Joan La Barbara by Mark Mahaney
A friend recently introduced me to The Vegetable Orchestra
, a Vienna-based orchestra which plays instruments that are created entirely from vegetables. Insane, right? I, too, was skeptical until I browsed The Vegetable Orchestra’s website. My friend was absolutely right. The group plays a variety of musical styles including contemporary, electronic and free jazz using instruments such as pumpkin drums, radish bass flutes, celeriac bongos, calabash horns, celery guitars and carrot recorders. Not only is the group brilliant, but their music is definitely enjoyable. Who knew that zucchini not only tastes great, but sounds
So,when a composer friend invited me to a sound art performance, I had to attend. I’m always eager to experience performances that I wouldn’t necessarily attend on my own. Dance and poetry are my areas of interest. Outside of that, I’m pretty clueless. Sure, I enjoy music. I own an iPod like many people do. I listen to quite a bit of jazz, indie, old school hip-hop (along with a few artists and genres that I would never, ever mention in a public forum). But when it comes to music, I have so much to learn.
On December 17th, I attended a performance at The Kitchen
by Ne(x)tworks & Zeena Parkins with JACK Quartet. The first half of the performance featured work by Christopher McIntyre, Miguel Frasconi and Joan La Barbara performed by Ne(x)tworks, a collaborative ensemble and JACK Quartet, an acclaimed string quartet. The second half of the performance featured work by Zeena Parkins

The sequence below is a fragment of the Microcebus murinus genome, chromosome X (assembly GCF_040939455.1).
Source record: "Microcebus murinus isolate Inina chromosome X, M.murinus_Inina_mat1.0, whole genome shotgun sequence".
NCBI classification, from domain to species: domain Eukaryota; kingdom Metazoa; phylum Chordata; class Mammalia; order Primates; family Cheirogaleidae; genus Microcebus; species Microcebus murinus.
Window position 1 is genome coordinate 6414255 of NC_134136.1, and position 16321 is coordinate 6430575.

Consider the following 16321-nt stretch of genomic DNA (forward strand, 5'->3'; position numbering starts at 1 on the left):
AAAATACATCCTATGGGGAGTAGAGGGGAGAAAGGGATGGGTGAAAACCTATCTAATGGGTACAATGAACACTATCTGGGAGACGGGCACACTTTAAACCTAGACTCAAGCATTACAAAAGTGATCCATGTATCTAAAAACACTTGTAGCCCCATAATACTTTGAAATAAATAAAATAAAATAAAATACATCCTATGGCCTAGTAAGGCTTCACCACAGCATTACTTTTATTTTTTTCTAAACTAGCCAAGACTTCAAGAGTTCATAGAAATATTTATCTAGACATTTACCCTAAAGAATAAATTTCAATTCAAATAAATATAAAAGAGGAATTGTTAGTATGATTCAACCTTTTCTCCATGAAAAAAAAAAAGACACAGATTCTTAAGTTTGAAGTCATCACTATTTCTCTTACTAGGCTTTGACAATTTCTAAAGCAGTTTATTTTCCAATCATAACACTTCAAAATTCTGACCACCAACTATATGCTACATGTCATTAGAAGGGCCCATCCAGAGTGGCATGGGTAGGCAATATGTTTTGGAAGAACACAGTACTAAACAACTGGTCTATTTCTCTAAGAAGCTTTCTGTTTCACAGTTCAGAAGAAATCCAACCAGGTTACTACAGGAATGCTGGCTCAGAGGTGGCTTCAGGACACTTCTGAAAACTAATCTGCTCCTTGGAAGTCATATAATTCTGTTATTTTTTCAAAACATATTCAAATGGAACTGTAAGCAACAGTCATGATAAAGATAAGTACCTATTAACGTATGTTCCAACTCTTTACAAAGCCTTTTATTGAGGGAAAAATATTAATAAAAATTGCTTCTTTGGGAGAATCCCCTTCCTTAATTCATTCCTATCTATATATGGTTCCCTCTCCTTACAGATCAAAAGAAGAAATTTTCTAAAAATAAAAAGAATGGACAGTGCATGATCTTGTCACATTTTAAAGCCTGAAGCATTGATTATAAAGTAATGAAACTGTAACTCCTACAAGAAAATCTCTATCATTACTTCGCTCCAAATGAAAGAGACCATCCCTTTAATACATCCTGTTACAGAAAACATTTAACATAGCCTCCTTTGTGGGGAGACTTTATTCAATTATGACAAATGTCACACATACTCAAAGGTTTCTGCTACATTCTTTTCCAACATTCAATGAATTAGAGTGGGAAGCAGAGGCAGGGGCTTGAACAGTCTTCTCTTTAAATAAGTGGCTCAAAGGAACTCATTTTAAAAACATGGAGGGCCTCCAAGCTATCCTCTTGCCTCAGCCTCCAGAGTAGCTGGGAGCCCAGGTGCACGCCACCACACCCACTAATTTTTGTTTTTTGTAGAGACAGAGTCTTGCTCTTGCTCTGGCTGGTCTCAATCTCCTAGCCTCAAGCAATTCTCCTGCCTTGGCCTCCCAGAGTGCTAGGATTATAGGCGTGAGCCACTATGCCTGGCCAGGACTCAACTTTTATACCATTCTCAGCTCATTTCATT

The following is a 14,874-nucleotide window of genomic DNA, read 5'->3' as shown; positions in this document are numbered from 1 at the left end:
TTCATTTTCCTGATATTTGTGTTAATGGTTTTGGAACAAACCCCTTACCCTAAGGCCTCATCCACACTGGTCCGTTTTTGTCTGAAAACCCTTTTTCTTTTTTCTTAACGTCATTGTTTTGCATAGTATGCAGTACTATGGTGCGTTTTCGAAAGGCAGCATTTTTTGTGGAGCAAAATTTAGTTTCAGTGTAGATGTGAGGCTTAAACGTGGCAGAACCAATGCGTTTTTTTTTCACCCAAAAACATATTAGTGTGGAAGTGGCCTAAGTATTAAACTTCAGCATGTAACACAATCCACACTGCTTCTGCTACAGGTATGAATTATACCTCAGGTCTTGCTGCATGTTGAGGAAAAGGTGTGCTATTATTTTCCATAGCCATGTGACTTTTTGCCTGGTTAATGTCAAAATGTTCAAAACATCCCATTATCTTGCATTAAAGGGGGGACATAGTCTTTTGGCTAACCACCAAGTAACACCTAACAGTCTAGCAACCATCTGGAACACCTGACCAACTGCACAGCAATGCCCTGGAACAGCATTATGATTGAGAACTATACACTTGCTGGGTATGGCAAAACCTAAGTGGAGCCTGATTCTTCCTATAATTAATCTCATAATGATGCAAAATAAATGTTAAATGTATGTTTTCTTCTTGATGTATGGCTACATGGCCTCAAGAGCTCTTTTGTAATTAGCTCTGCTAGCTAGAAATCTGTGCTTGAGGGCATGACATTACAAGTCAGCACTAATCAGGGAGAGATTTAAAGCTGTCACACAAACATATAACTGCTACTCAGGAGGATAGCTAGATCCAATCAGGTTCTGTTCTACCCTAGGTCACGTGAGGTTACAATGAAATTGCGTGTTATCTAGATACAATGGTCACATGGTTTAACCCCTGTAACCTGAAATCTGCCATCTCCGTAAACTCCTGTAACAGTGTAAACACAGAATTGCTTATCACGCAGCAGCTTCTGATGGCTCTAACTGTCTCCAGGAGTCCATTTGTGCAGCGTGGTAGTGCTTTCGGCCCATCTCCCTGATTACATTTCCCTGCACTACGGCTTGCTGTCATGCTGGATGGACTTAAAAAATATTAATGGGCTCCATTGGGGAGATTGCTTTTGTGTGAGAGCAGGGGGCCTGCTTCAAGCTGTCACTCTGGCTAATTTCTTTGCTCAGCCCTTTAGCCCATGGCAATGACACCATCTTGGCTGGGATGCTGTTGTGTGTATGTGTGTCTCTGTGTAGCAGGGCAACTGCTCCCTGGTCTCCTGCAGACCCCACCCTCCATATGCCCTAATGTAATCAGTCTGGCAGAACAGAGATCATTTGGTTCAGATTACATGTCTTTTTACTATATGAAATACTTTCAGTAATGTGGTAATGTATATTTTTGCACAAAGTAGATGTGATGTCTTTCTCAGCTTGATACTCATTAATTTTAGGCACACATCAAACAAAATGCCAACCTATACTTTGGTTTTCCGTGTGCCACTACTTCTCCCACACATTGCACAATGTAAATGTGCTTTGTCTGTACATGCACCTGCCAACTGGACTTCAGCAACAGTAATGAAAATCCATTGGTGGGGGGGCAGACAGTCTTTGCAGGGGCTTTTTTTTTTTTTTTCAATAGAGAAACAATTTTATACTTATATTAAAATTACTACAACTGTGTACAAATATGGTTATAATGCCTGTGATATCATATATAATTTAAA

performed by Ne(x)tworks with JACK Quartet.
I was most entranced by “Persistence of Memory,” a work by Joan La Barbara
, an acclaimed composer, performer and sound artist who is known for her experimental vocal techniques. “Persistence of Memory” featured two violins, a cello, a viola, a harp, vocal work, electronics, a piano and a trombone. The work was jarring. As a listener, I was tossed back and forth between sharp rhythms and thrashing percussive sounds. The sounds seemed to sneak up on me when I was least expecting it. But it was new and exhilarating nonetheless.
The part of the work that struck me the most was a moment when two wine glasses were filled with water. The musician then dipped his fingers into water and ran his fingers around the rim of each glass in a circular motion, creating a full, round ringing sound that echoed throughout the space. When he did this, it seemed as though the world stopped spinning. This was a sound that I’d never experienced before. Hearing it for the first time was breathtaking.
At first, the performance was difficult for me to swallow. There was no melody to follow. No beat to tap my feet too. My body and mind were constantly being thrown out of wack by a voice sputtering into a microphone or the crunch of a bow against the back side of a violin. But throughout the performance, I began to understand that as an audience member who doesn’t have much experience in the world of sound, I had to let go of my preconceived notions of sound in order to allow myself to really delve into the performance. Letting go was very hard for me. I didn’t realize that my body would react so strongly to certain sounds. But letting go also allowed me to realized an entire realm of sound that I wouldn’t have experienced otherwise.
Being an artist is wonderful not only because I am a creator, but because there are so many other creators in the world who are willing to share their work with me. And by sharing, these artists are constantly challenging me to unlearn, re-evaluate and reorganize my own notions of what art can be. I assure you, however, that the learning process is not always pretty. But there are handfuls of artists doing some really interesting, innovative, mind boggling things that truly deserve to be experienced.